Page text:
It would avoid a lot of reverse domain name hijacking findings.

Reverse domain name hijacking graphic

There are two common things I see in UDRP filings that trip up Complainants and often end in findings of reverse domain name hijacking (RDNH).

  1. The Complainant files a UDRP against a domain name that was registered by the Respondent before the Complainant existed or had trademark rights.
  2. The Complainant refers to a case involving Octogen Pharmacal Company, Inc, or other cases that argue “retroactive bad faith.”

The latest example is Kevac S.r.l’s filing for the domain name At best, it had weak arguments for a common law trademark that pre-dated the domain registration. It also referred to the retroactive bad faith cases. While some panelists agreed with retroactive bad faith a long, long time ago, the argument has been widely panned since then.

Kevac lost the UDRP and was found to have engaged in reverse domain name hijacking.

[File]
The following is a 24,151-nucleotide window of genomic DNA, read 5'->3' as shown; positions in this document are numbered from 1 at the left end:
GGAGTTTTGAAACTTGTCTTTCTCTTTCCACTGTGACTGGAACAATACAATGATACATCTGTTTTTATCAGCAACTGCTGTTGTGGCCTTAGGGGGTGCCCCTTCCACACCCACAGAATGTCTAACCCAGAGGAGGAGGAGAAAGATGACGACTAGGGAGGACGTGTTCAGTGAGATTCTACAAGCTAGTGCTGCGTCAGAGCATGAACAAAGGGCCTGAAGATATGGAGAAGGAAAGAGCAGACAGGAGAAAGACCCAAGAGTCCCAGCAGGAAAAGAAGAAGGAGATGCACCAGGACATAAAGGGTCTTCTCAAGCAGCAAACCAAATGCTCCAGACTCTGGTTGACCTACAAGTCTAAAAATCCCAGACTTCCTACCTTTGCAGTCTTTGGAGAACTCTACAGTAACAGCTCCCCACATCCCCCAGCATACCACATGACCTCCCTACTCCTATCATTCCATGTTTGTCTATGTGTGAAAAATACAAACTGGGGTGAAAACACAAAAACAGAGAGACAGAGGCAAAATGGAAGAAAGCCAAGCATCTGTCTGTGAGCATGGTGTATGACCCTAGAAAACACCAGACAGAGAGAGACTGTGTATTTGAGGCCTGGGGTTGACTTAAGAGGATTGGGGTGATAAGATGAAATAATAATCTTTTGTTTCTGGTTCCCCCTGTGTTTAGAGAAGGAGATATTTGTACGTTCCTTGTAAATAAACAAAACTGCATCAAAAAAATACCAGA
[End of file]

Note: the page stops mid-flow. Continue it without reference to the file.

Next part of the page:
Reverse domain name hijacking is bad for the Complainant. It wastes time, money, and legal resources and the company is labeled a reverse domain name hijacker. It’s also bad for the domain name owner, who must pay to defend the case.

Many RDNH cases could be avoided if the UDRP form added two questions to the submission.

  1. Does your trademark pre-date the Respondent’s registration of the domain name, or is there a good reason the domain name owner would have known of your brand prior to registering the domain name?
  2. Do you cite the Octogen case?

If the answer to the first question is no or the second one is yes, the UDRP provider could explain that the case is probably weak and might result in a reverse domain name hijacking finding.

This would have caused Kevac to think twice before filing its dispute, even if it had already been warned by the domain owner’s attorney.

In the instant case, Kevac was represented by LS LexJus Sinacta and the domain owner was represented by Muscovitch Law P.C.


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